Living in Close Quarters with My Neighbors Taught Me These Important Lessons About Getting Along With Others
When you live in a cohousing complex, you choose to share space. One member reflects on what she’s learned about being a good neighbor.
Twenty years ago, when I was 28, my husband and I helped start a cohousing community in Oakland, California. We had lived in shared rentals since college, even after our marriage. It had not only made chores easier, but also sparked supportive friendships. So we were delighted when we found a group of folks at our new church who also longed to interact more intentionally with others in their community. We developed a condominium complex from the ground up with five other families and moved in three years later.
Cohousing—in which a group of people come together to deliberately create a neighborhood, both physical and relational—is a small movement but one that’s been on the rise. Right now, there are 168 established communities in the U.S., with 140 in the early planning stages (acquiring land, finding members), according to the Cohousing Association of the United States. Most consist of apartments, townhomes, and houses built around a common area that may include laundry and usually a kitchen and dining area for regular events. In my community, we gather for two meals a week and meet for monthly “yard parties” to maintain our communal outdoor spaces. We make decisions together as a co-op would.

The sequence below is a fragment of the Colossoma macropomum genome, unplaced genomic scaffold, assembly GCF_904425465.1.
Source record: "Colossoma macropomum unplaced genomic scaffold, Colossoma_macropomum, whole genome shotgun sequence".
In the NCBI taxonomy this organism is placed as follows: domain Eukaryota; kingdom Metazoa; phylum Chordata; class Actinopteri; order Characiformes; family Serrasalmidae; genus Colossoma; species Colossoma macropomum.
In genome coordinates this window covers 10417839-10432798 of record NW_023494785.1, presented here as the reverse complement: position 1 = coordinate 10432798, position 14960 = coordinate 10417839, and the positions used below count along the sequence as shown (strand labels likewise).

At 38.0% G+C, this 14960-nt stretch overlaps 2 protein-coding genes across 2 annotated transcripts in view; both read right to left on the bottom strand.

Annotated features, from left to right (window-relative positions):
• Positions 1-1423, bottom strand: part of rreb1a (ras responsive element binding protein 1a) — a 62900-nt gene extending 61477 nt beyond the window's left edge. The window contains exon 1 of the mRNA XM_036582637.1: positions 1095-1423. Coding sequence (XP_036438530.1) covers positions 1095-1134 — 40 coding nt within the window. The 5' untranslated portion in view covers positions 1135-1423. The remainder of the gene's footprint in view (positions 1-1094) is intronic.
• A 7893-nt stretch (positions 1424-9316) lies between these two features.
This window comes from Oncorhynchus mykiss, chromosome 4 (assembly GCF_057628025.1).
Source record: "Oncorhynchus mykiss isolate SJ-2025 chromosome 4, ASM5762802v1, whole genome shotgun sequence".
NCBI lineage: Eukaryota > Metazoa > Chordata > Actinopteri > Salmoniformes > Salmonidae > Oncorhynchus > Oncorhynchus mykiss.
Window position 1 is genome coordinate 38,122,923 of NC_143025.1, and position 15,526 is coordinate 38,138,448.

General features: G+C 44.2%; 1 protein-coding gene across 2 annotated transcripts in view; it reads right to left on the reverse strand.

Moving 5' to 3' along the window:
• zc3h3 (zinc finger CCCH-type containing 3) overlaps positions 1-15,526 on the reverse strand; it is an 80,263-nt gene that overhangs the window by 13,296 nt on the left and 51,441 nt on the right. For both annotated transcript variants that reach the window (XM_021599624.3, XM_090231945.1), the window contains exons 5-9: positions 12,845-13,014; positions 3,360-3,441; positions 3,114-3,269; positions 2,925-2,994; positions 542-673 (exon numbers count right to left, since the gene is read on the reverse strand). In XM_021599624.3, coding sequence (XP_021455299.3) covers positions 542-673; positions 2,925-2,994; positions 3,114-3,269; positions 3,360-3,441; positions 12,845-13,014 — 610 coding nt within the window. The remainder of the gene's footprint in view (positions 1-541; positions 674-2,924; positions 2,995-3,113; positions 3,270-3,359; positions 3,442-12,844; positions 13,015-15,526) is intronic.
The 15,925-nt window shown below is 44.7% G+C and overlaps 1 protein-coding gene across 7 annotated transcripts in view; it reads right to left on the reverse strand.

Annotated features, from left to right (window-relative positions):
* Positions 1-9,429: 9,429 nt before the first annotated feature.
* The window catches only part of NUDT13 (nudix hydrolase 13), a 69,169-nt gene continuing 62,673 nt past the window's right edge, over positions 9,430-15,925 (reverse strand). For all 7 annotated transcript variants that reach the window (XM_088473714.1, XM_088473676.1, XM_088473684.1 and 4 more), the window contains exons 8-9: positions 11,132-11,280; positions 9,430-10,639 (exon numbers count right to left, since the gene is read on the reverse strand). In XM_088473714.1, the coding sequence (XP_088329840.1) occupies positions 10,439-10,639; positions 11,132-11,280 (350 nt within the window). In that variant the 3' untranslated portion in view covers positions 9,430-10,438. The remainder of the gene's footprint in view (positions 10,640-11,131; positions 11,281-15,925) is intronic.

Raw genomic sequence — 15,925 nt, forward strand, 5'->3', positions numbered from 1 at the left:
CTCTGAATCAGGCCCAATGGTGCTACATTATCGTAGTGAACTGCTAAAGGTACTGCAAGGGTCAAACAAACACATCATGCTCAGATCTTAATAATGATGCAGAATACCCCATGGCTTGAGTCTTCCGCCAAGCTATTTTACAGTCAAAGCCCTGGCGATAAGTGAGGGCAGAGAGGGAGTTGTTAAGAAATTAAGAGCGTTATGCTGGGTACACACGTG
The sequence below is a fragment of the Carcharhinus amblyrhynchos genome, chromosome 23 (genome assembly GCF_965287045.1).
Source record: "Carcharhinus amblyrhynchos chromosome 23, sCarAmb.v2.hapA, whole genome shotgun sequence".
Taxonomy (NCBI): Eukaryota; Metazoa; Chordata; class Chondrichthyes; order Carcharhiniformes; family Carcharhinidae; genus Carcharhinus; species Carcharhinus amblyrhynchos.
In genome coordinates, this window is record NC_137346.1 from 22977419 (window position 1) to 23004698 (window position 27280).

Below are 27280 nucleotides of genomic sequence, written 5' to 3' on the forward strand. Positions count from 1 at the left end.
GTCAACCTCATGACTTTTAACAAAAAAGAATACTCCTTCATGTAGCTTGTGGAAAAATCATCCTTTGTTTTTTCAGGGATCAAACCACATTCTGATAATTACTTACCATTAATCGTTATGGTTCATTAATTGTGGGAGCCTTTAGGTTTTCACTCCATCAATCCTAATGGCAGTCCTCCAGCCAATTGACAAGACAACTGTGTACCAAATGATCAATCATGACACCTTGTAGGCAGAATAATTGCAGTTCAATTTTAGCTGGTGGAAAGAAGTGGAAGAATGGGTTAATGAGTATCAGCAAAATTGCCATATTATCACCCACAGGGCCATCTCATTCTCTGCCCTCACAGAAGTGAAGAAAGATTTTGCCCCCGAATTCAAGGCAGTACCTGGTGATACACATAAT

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It’s certainly true that we’ve chosen a way of life that many would not. It’s also true that cohousing has taught us to skillfully deal with others. Because let’s face it: No matter how you live, you still have to get along with your neighbors. Here are five hard-won lessons we’ve learned.
It’s far easier to judge others’ behavior than to consider one’s own, a truth I realized soon after moving into our community. I was incensed when Neighbor A forgot to take the trash cans to the curb, when Neighbor B took too long to get rid of stuff she had stashed under the stairs, and when Neighbor C left a pen in the dryer.
But over time I began to remind myself of things I’d done. Thinking they were weeds, I ripped out new plants a fellow cohouser had put in the garden. I’d said insensitive things at meetings. I sometimes find myself thinking, Why do I live with these jerks? Then it dawns on me: Oh, I can be a jerk too.
Acknowledging this tendency toward judgment and taking the bigger view—we all mess up sometimes—have also helped me cope better in a variety of situations outside my community, from long lines at the supermarket to that one irritating coworker.
One evening, I arrived at a community meeting full of righteous indignation: In my mind, our communication about rescheduling an upcoming meeting had been inefficient. All those emails going nowhere! No one taking responsibility for closing the loop! And why were we trying to adjust the meeting time anyway?
As we talked, it became clear we were operating under different priorities. My neighbor Cheryl Gärlick had suggested changing the meeting time so that people could go to a concert some neighbors were giving the same night. What I’d interpreted as a disorganized process, she’d seen as a way to support our creative efforts.
“It was a classic example of how we all have different ways of approaching an issue, and if we don’t take that into account, there’s conflict,” Gärlick says.